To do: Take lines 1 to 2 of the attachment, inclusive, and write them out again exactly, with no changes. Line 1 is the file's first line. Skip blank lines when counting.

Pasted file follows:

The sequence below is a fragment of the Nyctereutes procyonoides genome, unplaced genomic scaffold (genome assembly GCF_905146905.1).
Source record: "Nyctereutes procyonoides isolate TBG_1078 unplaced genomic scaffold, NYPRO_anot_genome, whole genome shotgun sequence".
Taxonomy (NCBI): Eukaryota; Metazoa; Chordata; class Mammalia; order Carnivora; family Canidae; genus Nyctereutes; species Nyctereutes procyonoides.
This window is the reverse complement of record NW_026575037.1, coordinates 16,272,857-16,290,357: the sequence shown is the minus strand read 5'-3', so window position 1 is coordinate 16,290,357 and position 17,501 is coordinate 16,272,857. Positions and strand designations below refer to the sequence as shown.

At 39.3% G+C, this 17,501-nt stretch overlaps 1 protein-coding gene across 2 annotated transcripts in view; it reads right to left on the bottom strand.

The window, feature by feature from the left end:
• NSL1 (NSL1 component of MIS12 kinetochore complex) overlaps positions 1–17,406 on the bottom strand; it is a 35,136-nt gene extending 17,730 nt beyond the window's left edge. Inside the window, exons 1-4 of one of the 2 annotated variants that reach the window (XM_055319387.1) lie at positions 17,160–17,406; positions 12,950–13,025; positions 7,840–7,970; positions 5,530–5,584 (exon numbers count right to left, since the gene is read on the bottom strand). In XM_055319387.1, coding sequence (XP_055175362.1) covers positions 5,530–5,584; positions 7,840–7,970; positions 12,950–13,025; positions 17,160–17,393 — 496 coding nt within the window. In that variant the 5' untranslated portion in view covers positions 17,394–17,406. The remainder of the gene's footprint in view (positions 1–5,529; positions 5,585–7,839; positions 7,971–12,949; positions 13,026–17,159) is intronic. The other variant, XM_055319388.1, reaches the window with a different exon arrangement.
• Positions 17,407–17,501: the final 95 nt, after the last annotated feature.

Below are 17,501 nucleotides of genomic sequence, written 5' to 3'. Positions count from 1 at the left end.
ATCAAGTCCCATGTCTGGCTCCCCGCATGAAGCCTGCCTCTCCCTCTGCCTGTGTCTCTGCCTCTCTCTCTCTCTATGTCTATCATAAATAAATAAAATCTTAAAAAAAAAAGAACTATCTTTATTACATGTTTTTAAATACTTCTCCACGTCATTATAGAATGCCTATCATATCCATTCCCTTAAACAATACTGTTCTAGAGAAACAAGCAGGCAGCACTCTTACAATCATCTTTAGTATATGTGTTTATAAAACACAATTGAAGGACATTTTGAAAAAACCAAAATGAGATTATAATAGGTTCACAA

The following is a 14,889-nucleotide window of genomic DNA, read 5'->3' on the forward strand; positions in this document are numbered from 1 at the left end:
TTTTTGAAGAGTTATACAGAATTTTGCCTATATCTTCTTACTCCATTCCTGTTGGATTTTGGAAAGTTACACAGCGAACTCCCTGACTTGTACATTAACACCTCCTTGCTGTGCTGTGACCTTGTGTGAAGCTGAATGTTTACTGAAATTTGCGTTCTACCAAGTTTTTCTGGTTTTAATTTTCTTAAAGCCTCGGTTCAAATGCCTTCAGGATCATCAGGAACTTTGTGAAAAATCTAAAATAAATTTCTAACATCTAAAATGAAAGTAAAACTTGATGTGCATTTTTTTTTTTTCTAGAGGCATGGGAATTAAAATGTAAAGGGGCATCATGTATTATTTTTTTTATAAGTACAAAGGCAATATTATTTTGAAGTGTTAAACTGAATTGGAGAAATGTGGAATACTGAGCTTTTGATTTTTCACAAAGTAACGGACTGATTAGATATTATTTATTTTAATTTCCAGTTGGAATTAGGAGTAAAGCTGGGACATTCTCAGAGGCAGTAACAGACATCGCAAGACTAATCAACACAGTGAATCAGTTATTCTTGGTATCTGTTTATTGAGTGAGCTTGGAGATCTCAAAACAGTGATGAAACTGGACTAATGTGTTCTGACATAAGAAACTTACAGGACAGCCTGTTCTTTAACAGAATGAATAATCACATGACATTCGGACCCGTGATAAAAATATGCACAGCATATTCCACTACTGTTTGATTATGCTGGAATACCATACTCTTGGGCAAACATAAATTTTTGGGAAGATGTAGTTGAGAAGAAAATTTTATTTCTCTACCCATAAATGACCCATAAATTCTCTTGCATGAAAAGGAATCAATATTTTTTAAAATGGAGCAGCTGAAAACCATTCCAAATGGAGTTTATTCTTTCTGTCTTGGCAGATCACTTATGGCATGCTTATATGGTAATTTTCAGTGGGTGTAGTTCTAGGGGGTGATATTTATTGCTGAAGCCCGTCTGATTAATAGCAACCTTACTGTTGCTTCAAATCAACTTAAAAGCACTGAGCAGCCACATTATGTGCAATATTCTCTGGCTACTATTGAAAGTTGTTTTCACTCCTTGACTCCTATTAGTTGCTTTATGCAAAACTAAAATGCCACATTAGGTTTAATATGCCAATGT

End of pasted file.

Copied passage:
The sequence below is a fragment of the Nyctereutes procyonoides genome, unplaced genomic scaffold (genome assembly GCF_905146905.1).
Source record: "Nyctereutes procyonoides isolate TBG_1078 unplaced genomic scaffold, NYPRO_anot_genome, whole genome shotgun sequence".